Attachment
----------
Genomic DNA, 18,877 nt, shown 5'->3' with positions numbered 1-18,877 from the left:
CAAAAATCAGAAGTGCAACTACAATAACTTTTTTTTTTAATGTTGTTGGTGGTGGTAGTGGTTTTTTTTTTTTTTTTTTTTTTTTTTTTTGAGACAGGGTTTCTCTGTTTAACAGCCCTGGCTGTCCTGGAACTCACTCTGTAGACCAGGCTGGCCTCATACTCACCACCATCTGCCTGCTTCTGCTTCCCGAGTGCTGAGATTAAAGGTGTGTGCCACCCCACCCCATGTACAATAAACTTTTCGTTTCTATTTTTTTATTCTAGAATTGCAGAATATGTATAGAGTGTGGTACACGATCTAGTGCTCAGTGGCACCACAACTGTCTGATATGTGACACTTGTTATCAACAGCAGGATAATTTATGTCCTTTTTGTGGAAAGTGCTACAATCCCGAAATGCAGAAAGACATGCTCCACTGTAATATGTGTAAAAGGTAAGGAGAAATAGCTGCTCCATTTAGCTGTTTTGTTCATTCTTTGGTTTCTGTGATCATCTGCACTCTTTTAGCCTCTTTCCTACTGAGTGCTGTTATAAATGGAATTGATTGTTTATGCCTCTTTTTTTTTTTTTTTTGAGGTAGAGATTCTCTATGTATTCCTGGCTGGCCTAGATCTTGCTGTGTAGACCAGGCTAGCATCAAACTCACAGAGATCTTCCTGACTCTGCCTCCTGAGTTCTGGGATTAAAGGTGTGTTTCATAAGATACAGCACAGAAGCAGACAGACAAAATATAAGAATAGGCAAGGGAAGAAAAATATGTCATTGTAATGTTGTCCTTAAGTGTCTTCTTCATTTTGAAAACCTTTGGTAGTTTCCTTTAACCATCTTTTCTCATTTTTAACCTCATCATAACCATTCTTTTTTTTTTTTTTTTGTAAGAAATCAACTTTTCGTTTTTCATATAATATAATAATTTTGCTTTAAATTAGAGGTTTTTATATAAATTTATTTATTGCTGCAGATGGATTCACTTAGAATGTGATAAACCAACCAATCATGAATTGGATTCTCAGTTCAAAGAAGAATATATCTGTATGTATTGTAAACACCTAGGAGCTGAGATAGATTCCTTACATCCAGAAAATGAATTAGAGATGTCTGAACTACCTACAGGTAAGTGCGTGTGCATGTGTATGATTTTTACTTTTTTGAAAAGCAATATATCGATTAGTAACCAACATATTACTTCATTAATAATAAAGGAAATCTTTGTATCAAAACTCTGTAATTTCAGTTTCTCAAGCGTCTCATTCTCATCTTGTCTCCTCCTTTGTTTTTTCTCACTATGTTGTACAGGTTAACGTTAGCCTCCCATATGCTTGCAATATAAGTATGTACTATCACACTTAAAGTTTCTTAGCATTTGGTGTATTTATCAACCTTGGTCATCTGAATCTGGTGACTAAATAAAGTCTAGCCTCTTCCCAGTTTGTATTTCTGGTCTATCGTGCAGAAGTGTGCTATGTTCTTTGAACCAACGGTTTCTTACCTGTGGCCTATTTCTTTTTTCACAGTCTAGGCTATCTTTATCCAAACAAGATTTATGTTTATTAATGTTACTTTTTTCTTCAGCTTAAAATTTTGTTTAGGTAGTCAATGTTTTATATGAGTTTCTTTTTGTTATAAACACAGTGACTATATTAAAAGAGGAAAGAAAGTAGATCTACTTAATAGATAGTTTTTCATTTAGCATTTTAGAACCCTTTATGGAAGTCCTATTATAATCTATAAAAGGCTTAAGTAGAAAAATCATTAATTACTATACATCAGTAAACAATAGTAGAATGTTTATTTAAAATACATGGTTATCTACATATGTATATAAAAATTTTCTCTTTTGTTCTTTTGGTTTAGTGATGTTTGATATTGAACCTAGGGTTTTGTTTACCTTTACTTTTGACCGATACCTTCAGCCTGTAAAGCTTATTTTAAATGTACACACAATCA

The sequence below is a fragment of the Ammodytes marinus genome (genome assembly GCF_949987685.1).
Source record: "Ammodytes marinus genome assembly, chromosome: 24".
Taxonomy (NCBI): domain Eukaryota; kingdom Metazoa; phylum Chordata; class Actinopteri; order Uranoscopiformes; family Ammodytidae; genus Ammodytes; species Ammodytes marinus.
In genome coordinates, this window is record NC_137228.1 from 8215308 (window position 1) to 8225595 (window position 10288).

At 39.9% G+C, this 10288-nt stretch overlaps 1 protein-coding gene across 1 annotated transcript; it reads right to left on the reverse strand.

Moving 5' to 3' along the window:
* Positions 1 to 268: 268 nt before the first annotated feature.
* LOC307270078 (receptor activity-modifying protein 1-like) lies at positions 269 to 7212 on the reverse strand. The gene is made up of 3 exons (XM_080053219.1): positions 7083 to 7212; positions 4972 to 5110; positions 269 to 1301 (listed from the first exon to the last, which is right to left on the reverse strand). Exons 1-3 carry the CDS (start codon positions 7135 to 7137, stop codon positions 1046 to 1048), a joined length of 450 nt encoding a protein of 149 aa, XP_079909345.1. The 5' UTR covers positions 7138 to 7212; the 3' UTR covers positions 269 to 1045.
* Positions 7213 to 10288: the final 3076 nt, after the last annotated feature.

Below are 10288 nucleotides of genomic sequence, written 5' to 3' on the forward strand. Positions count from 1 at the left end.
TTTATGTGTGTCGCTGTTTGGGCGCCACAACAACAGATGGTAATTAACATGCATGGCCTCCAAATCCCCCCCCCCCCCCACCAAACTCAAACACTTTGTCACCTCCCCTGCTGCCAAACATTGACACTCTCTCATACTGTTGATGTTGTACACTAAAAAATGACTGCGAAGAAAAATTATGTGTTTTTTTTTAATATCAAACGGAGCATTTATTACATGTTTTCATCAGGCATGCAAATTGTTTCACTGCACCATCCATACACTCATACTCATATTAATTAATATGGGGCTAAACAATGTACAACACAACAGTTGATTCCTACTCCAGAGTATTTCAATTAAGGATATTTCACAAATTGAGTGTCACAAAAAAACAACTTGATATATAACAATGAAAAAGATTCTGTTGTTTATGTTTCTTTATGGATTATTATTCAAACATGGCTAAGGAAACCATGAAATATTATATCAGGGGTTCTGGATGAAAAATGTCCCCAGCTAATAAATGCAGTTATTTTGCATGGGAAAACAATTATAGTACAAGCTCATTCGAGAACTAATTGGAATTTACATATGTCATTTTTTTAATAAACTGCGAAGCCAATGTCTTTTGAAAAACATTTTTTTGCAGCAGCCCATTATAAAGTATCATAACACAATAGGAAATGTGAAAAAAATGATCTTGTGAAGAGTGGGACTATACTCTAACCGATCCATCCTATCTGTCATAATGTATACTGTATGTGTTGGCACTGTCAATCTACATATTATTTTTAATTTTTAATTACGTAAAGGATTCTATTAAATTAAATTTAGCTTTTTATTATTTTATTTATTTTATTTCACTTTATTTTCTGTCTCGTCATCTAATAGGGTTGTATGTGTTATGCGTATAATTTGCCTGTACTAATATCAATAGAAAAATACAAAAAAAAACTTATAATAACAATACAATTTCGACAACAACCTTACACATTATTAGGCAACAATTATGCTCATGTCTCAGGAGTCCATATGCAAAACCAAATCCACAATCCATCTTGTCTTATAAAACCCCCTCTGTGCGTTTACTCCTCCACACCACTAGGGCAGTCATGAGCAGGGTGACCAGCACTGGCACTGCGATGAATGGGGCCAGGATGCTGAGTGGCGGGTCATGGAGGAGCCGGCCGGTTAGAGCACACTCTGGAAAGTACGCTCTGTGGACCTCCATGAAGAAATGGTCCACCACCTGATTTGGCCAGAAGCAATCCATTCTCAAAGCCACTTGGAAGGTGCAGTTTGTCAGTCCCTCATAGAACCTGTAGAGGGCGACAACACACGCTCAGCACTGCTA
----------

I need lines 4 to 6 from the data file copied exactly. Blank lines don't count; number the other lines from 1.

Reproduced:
Source record: "Ammodytes marinus genome assembly, chromosome: 24".
Taxonomy (NCBI): domain Eukaryota; kingdom Metazoa; phylum Chordata; class Actinopteri; order Uranoscopiformes; family Ammodytidae; genus Ammodytes; species Ammodytes marinus.
In genome coordinates, this window is record NC_137228.1 from 8215308 (window position 1) to 8225595 (window position 10288).